Year of the Rooster

chinese new year, chinese zodiac, year of the rooster

Today over a billion of people are getting ready for the Chinese New Year, also known as the Spring Festival, which begins tomorrow on January 28th. This year get in on the fun and usher in the year of the rooster.

Chinese Zodiac

The Chinese New Year celebration can last up to 15 days, in which time people share meals with their families, honor deceased relatives, and exchange gifts. The Chinese New Year is based on the lunar calendar, which has a 12-year cycle associated with 12 Chinese zodiac animals. The order of the animal cycle goes as follows: rat, ox, tiger, rabbit, dragon, snake, horse, sheep, monkey, rooster, dog, and pig. So, the rooster is the 10th animal in the zodiac cycle.

Year of the Rooster
Illustrations or icons of all twelve Chinese zodiac animals.
Illustrations or icons of all twelve Chinese zodiac animals.

Roosters, also known as cocks, are unique symbols in Chinese culture and common artistic subjects in Chinese art. Since they were often used as morning wake-up calls, these birds are closely associated with the sun. Roosters are considered a symbol of masculinity and strength, so they are also used for protection. Some households would hang pictures of red roosters in their homes as protection against fire. White roosters were used to protect homes and tombs against evil spirits and demons.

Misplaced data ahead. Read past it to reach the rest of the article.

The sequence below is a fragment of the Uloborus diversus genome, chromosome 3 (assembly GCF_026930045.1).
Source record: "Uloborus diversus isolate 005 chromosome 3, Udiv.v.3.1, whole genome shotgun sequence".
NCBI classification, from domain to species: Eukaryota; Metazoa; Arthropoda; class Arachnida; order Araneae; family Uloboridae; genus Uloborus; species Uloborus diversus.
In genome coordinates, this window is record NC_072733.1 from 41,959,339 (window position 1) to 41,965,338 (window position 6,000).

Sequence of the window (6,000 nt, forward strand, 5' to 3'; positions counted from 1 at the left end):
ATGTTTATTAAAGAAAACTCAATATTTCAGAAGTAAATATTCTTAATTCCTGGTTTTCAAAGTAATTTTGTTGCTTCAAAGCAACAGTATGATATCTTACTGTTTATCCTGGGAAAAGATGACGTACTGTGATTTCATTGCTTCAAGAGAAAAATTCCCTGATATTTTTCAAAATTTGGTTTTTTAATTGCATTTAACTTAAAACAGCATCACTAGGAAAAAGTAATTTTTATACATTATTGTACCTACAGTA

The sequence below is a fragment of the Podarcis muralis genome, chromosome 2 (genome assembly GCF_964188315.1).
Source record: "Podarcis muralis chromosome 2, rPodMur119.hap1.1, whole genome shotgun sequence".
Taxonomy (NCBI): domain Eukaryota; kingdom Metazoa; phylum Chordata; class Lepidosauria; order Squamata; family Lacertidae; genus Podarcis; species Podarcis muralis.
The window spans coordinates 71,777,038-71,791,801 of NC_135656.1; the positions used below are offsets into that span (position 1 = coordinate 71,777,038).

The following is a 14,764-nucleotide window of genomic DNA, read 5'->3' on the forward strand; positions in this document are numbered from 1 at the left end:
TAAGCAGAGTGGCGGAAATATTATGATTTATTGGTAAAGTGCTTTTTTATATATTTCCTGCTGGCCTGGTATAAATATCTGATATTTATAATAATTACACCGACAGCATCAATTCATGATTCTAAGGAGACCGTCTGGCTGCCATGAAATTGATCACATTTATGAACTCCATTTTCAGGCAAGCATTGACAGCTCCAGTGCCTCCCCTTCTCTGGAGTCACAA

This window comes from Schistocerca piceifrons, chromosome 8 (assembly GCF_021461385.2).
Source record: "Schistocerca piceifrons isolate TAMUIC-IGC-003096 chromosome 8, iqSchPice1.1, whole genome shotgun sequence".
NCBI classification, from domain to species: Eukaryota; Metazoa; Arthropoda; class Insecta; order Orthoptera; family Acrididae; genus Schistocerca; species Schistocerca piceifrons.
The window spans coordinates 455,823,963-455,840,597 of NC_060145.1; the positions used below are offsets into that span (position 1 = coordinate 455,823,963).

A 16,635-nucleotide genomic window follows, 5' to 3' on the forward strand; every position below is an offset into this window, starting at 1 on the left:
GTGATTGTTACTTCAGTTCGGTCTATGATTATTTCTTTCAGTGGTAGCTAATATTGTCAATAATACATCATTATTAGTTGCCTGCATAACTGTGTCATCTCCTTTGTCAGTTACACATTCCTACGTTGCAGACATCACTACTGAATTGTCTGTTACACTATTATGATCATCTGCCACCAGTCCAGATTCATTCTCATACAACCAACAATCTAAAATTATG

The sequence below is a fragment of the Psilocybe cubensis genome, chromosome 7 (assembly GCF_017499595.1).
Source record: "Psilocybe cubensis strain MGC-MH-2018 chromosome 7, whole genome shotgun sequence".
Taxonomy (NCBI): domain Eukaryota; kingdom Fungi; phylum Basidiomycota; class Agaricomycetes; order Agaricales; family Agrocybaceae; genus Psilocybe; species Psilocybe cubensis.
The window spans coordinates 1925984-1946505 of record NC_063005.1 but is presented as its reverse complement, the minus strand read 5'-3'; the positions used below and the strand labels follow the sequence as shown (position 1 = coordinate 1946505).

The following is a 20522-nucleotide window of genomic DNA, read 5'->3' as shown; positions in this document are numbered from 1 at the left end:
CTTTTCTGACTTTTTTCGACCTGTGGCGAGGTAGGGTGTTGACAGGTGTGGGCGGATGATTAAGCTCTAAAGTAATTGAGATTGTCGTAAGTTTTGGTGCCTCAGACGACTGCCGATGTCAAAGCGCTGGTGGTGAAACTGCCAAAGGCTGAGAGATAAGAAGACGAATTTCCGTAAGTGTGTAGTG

The years of the rooster include 1933, 1945, 1957, 1969, 1981, 1993, 2005, and, of course, 2017. People born in the year of the rooster are thought to be very observant, hardworking, and resourceful, but they can also be vain and boastful. Some of the famous people born in the year of the rooster include Quincy Jones, Bette Midler, Spike Lee, James Frey, Anna Kournikova, and Ariana Grande.

Celebrating the Chinese New Year

Do you want to participate in the Chinese New Year? Depending on where you live there could be celebrations scheduled in your own backyard. Listed below are just two examples.

  • New York. Will you be around Manhattan’s Chinatown on February 5th? If so, attend the 18th Annual New York City Lunar New Year Parade & Festival. While you watch the parade and enjoy the performances you can eat tasty food and buy fun mementos from the vendors.
  • San Francisco. Are you going to be on the other coast? Try the Southwest Airlines Chinese New Year Parade in San Francisco. On February 11th, there will be parade floats, costumes, firecrackers, and the 268-foot long Golden Dragon. You can learn more here.

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